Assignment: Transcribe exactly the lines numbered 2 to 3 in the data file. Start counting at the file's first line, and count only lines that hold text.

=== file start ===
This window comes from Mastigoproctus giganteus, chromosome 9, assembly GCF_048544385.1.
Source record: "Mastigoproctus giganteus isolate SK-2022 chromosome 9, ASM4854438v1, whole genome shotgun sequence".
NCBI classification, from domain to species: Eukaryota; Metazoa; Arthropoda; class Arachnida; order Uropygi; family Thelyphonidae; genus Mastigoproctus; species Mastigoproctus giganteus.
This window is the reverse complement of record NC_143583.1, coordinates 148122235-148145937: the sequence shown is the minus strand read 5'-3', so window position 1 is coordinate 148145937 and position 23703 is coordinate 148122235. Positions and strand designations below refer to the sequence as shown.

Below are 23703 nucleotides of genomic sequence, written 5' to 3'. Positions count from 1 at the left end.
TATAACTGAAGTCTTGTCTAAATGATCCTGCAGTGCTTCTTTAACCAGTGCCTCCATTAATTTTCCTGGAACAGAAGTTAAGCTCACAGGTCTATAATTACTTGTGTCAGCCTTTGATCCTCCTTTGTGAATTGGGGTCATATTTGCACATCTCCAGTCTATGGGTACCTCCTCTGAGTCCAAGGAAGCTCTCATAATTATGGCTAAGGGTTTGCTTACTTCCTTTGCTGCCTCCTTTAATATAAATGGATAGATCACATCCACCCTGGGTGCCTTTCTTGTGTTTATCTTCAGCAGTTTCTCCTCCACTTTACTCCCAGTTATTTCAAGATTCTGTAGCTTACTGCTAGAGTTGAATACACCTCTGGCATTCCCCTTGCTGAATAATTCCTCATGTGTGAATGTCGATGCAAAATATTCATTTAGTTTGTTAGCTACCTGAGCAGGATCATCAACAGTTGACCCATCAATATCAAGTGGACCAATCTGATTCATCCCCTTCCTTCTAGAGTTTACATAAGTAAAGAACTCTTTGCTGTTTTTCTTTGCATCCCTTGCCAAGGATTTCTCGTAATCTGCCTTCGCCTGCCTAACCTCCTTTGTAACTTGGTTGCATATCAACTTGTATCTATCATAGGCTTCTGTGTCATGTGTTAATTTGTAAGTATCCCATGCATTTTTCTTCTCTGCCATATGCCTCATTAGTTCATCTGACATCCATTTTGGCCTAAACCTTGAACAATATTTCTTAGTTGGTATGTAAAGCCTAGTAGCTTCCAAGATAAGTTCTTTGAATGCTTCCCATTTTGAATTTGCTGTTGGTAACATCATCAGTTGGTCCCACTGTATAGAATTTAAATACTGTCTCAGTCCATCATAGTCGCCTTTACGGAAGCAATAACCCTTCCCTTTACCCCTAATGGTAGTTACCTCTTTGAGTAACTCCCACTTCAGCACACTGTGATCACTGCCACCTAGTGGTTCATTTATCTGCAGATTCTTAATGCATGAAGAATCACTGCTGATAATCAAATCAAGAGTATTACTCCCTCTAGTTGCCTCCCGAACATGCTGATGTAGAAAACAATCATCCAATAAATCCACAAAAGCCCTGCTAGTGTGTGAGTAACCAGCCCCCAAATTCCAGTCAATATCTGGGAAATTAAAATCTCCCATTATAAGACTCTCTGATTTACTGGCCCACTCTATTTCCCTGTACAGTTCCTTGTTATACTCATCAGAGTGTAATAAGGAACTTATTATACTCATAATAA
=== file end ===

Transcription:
Source record: "Mastigoproctus giganteus isolate SK-2022 chromosome 9, ASM4854438v1, whole genome shotgun sequence".
NCBI classification, from domain to species: Eukaryota; Metazoa; Arthropoda; class Arachnida; order Uropygi; family Thelyphonidae; genus Mastigoproctus; species Mastigoproctus giganteus.